The only thing my mother said to us children right after my father died killing himself was; 'and now we all start a brand new better live'. Shock-tactics. She left us speachless.

It took me another 20 years to finally understand and let go.
Leaving the leftovers of a chattered, confused and partly sick, narcisstic family.

Now, after 2 years I feel it was a good dissision. Only being out of this sickening influance is a healing factor on itself.

Drew I wish you all the strength and support you need.


At 11:39 PM, Anonymous Anonymous said...

Hi Cam,

I'm sure s/he would never do THAT! Perhaps you wouldn't, nor expect your friends to, here is an anecdote:

Friends were visiting me when I lived with a woman, who later became extremely envious of me when I was putting on a production and obsessively sued other people for no reason. This part of her character was not obvious, nor did I have a clue about what narcissism was then. Even though there were two lounge areas, each with a phone, she would always make/take phone calls in the lounge room with people in it and speak very loudly. In front of all of us, she took a phone call where she had been named as a reference and the prospective employer was checking the reference. We were all open mouthed as she proceeded to totally annihilate the character of the person referred to. Either way, it looked bad; if you believed this bitch, then you wouldn't want anything to do with her but if you didn't, it still looks bad to have someone you are confident of a good reference slag you off.


At 12:36 PM, Anonymous Anonymous said...

Gerard, My N Mothers response, 30 seconds after we (N-Brother, Sister and I)told her that my Dad was dead, (upon us returning from the Hospital)was "Who's gonna take care of me now"!!? Of course accompanied by crocodile tears. Such compassion huh? She hated the man and would always knock and belittle him for as long as I can remember,even as a child.But to mourn for 30 secs. before thinking about yourself is despicable. Selfish bitch. I'm still having a hard time talking about my f-ed up family. Sometimes I feel like the guy from "Clockwork Orange" who was conditioned to feel repulsed by violence, etc. Only I've been conditioned to feel ashamed to speak honestly about my family. I'd get a lump in my throat and avoid any honest disscussion for fear of airing the "dirty" laundry. Fortunately that is changing, and it is in part due to sites, like this one, that have helped me know I am not alone.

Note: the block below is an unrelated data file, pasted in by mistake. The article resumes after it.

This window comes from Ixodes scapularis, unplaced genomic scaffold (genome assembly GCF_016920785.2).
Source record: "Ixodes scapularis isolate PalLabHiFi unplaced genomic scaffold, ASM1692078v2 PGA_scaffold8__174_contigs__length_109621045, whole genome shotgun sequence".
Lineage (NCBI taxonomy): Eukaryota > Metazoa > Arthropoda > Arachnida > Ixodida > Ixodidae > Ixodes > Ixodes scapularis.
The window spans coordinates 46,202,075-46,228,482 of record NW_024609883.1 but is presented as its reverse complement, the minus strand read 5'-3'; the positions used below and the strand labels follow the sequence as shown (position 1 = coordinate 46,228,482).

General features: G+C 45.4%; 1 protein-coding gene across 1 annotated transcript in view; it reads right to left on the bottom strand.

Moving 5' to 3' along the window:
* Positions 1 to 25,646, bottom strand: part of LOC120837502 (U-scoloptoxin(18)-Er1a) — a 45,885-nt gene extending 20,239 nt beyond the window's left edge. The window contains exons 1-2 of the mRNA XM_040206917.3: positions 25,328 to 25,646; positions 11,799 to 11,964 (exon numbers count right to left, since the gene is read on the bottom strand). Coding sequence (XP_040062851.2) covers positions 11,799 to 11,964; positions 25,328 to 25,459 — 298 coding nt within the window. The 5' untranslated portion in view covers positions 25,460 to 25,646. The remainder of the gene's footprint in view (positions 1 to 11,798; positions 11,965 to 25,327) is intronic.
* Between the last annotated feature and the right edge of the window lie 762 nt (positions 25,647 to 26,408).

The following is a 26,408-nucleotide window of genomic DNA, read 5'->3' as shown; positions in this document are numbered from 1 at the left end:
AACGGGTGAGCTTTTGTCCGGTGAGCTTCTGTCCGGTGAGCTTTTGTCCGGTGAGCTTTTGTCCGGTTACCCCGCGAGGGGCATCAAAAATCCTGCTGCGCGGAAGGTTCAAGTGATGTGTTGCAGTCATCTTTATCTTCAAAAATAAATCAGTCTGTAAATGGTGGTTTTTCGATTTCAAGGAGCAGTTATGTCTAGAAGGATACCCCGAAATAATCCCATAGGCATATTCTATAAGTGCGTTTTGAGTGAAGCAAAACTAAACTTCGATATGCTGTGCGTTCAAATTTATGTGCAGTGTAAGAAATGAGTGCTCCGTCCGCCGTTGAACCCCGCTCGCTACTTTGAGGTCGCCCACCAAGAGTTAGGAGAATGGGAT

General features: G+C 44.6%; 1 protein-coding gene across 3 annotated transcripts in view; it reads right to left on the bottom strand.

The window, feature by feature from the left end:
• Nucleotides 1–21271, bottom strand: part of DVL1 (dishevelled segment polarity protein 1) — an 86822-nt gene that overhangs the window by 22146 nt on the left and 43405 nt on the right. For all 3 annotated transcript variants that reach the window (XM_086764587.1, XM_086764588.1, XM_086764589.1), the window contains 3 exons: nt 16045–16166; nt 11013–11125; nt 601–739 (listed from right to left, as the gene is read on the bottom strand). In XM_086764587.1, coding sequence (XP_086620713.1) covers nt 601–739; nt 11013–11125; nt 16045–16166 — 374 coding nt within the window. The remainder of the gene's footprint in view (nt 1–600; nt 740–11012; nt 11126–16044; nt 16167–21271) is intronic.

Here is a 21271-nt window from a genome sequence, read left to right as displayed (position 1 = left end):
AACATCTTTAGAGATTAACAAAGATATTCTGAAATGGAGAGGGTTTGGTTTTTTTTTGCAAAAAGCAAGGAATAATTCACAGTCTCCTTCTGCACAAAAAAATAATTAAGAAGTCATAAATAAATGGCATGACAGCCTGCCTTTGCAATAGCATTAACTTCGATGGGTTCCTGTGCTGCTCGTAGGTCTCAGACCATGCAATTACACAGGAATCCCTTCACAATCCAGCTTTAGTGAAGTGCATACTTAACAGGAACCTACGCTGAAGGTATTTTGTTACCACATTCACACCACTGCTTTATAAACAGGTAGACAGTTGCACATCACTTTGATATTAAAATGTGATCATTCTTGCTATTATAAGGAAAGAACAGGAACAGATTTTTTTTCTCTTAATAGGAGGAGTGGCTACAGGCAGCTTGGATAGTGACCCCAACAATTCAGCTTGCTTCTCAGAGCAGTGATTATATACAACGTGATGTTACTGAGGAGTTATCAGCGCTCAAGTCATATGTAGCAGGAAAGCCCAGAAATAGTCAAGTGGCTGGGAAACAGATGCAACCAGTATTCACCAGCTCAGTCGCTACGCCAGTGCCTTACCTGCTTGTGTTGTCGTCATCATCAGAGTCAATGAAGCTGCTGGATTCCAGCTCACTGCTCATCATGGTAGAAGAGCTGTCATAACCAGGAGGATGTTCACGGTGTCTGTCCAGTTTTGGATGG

At 4:40 AM, Anonymous Anonymous said...

Abel, thank you for sharing this.
My mother did just the same; belittleing my father as long as I remember. Favorite was always comparing him with other man who offcourse always did much better in every way.
As early as a small child I often felt so sad for him and felt the unjustice. From childhood on I took as much as possible save distance from her instinctively, also for this behaviour I understand now.
You always hope something will change some day, so you keep trying to get a loving mother too for very long (at least I did).
It's painfull and confusing.
And it never happened, only got worse.
It was hard to let go and telling the truth about her is still difficult. I think I know what you mean about the dirty laundry.
I think it's still feeling the pain of admitting and the certainty that there was no loving mother never. She could not do it.
Full of contempt she lashed out on everyone who mirrored her a world that wasn't the way she wanted it and believed she deserved.

It took me another encounter with an N to finally see what happened all that time.
Also thanks to sites like this. They helped me tremendously in understanding and finding myself again.
The other part is the letting go.
To give up hope on them.
It's sad but by doing this, after a few years now I feel released and more to myself then ever.
Still struggel with my new insights to act to them accordingly.
Being under the influance of N's for so long I still find it hard to keep my bounderies in place when I encounter narcisstic behaviour.
But I know I'm doing much better and never will go back were I've been.
Good luck,